· Rental demand is likely to be consistent with the rise of university students in the UK.
· Capital growth of student housing may be lower than residential buy-to-lets.
· Limited to one demographic.
Houses in multiple occupation are a form of buy-to-let where a property is shared by multiple tenants, each paying rent per room and sharing communal facilities like the kitchen and bathroom.
HMOs tend to be popular amongst students and young professionals who find HMOs appealing for reasons like affordability, convenience, and sociability. For investors, HMOs offer benefits like attractive profitability in the right location and recession-proof prospects.
· Generate income from multiple tenants.
· Multiple tenants can offer a safety net if one tenant stops paying rent.
· Can offer recession-proof potential during times when tenants are more likely to share the cost of renting a property.
· HMOs can come with more complex tax rules.
· It can be difficult to secure a mortgage for HMOs.
· Multiple occupancies could mean more tenant and property management.
4. Property developments
Property developments (also known as buy-to-sell or house flipping) are one of the most popular non-traditional investing strategies that involve buying a property in need of refurbishment and renovating it to boost its value and sell for a profit.
Unlike traditional buy-to-lets, property development investing doesn’t rely on tenants for a regular income and doesn’t involve ongoing property management. Instead, investors can choose a suitable market and location that meets their needs and generate a profit from the sale of improved property.
Due to high inflation and rising rates over the last year or so, we’ve been seeing UK property prices fall to new lows and buyer demand slowing as people remain cautious of higher mortgage repayments and tightened budgets. However, savvy investors interested in property developments could be able to find the right opportunity in the right places. Online property platform, Zoopla, announced that Liverpool is the fastest-moving property market in the UK, followed by cities like Birmingham, Manchester, Newcastle, and Bristol.
· Potential to generate a substantial profit from the right property renovations.
· Avoids the need to find or manage tenants.
· Avoids potential void periods.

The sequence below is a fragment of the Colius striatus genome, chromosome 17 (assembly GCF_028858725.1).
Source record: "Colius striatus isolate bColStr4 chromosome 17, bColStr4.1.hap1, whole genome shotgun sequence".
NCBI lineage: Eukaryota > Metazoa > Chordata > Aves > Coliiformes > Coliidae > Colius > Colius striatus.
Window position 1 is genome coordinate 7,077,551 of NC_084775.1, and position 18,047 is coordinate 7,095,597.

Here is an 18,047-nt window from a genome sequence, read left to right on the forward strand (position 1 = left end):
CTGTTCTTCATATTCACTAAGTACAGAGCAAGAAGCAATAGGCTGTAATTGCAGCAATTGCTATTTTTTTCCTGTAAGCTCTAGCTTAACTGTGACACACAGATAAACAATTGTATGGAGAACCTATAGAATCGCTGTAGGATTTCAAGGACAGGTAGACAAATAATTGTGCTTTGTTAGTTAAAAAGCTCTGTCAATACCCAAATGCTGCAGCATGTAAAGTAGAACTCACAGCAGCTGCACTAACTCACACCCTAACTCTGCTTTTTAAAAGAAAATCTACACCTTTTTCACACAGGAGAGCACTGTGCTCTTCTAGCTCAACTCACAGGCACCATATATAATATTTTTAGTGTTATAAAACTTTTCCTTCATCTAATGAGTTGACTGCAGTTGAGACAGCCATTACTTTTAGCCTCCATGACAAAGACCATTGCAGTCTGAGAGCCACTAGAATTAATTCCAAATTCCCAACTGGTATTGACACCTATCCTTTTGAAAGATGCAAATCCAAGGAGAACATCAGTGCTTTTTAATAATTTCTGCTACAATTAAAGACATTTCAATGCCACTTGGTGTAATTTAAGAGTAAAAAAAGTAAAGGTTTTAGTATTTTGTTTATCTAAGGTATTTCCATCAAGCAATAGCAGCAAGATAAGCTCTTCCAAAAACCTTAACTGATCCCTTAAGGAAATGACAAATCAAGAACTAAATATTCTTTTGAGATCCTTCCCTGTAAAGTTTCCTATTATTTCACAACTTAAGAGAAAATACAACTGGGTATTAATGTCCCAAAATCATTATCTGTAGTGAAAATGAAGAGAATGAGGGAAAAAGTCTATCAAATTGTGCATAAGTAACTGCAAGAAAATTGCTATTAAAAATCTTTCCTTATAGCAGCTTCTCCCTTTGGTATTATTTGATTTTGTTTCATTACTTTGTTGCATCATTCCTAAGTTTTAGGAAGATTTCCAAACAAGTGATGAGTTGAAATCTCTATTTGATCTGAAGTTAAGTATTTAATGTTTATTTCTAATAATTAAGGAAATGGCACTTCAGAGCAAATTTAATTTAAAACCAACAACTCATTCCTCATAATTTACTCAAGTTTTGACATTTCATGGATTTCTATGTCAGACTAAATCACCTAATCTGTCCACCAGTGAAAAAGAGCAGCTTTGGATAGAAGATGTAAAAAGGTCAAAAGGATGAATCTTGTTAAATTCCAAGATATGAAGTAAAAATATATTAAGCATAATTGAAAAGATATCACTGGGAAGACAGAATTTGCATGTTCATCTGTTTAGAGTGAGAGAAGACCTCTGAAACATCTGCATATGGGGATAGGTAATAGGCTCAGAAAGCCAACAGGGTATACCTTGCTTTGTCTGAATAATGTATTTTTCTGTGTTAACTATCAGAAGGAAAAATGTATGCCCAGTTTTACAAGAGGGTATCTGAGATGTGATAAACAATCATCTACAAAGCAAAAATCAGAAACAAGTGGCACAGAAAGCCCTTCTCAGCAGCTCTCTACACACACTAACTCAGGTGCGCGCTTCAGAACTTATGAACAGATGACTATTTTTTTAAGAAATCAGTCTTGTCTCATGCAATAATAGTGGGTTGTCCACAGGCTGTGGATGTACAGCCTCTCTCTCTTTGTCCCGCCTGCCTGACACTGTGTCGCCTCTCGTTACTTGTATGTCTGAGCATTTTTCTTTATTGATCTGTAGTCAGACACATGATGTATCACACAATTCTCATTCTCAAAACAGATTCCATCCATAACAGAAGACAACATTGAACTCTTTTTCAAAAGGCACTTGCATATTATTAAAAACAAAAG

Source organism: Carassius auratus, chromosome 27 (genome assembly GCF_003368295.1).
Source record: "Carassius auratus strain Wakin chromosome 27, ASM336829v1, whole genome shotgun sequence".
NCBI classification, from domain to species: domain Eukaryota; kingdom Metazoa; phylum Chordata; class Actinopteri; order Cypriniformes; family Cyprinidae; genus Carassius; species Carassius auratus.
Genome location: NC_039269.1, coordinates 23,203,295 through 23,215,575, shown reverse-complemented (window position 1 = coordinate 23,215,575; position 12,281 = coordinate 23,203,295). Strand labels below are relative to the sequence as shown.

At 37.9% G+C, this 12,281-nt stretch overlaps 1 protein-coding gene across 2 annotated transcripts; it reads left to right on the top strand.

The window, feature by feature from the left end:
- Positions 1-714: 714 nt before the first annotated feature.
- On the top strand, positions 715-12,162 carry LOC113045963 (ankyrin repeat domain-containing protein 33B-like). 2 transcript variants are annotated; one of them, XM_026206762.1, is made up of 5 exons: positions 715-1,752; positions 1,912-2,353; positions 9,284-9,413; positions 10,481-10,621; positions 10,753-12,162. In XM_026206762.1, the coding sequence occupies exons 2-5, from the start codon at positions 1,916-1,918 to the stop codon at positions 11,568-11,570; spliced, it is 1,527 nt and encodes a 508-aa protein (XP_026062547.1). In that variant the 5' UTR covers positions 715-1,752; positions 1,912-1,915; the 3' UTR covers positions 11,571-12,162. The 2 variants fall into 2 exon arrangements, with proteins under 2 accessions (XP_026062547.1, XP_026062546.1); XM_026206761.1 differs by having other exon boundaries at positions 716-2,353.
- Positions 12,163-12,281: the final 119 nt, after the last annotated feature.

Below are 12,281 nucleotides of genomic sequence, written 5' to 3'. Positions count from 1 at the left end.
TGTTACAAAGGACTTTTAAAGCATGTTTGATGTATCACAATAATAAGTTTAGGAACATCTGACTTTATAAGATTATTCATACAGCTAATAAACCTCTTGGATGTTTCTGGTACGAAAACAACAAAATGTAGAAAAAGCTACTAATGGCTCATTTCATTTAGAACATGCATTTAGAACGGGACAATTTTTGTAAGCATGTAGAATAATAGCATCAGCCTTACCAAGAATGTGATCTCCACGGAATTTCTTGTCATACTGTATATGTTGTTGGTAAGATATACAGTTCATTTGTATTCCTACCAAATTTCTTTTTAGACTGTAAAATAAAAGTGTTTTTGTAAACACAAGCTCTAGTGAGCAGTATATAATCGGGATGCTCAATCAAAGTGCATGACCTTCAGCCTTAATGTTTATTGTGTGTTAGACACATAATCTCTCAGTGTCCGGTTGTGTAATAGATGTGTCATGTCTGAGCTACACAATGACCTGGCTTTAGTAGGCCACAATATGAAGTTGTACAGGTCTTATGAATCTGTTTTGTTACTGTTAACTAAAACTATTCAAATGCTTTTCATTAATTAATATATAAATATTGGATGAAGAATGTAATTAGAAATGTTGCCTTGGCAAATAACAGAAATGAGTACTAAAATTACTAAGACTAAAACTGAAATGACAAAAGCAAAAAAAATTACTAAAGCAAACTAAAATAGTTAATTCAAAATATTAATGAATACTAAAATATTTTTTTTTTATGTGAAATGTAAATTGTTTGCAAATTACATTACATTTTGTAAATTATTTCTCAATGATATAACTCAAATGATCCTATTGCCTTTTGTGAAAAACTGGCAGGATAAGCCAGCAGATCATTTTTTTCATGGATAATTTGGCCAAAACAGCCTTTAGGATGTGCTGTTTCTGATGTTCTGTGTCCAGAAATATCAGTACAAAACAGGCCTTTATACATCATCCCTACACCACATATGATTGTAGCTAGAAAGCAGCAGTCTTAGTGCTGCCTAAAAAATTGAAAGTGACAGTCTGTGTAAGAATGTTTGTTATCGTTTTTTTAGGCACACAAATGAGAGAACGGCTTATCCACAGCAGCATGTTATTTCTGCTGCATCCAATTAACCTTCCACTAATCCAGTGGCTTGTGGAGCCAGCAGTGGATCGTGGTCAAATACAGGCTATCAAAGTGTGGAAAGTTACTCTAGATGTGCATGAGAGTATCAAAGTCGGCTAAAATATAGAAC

· Potential to buy property at low cost.
· A very hands-on project if investors carry out the renovations themselves.
· Can be a costly investment depending on the level of work needed.
· Potential of profit loss if the renovations are not up to standard or the property isn’t chosen correctly.
5. Holiday lets
Similar to traditional buy-to-lets, holiday lets mean buying a property and renting it out for income. The main difference is that holiday lets are used for short periods of time, primarily for holidays and short stays. These can be either in the UK or abroad.
Holiday lets could be a worthwhile investment to explore considering the flourishing staycation market in the UK since the Covid-19 pandemic that could be set to continue for a while.
· Potential for attractive rental income for the right property in the right location.
· Several tax benefits.
· Avoids the need to actively search for and manage tenants.
· Can be high maintenance with cleaning, updating, managing, and marketing the property.
· Potentially lengthy void periods.
· Depending on the location and demand, this could be a seasonal investment.
6. Commercial property
Many high-net-worth investors opt for commercial property, which means buying an office or retail space, for example, and renting it out to companies and business owners.
Commercial property is more suitable for long-term leasing as opposed to selling, which could make it easier to secure long-term, regular cash flow.
· Longer lease lengths could secure a long-term, consistent income source.
· Building management could be more flexible than traditional buy-to-lets.
· Could generate a large profit when sold.
· Offers several tax advantages.
· Void periods could be lengthy.
· Mortgages for commercial buy-to-lets could be quite costly compared to residential.
· Commercial property can particularly suffer during times of economic uncertainty.
Many investors choose bonds as an indirect property investment. Unlike many other methods, bonds offer a pre-agreed fixed rate of return and regular payments, and the invested funds are used to finance a variety of property projects. Property bonds are also usually asset-backed, giving security to your investment.
· Diversification opportunities by investing in a pool of projects.
· Invest at pre-agreed terms.
· Bonds are typically fixed-rate.
· Rates could be low under unstable market conditions.
· Can involve locking funds away for the long term.
Benefit from property bonds with Propiteer Capital
If you’d like to get started in property through bonds, Propiteer Capital could be a suitable fit. With the Propiteer Capital Property Bond, you’ll find competitive fixed rate returns to help grow your money through exposure to three core asset classes: residential properties, branded hotels, and development properties. All our assets are built on market data to bring you access to high-quality homes and hotels in robust and profitable locations across the UK and Ireland.
We secure your funds against asset-backed projects, providing security against your investment, and with flexible payment options, you can easily plan your finances.
Our bond also allows you to invest in our diverse pool of property developments including a variety of luxury homes, high-end apartments, and world-class branded hotels, so you can easily diversify your portfolio.
To find out more about our property bond and how it could help you get started in property, visit our website or give our team a call on 01376 319 000.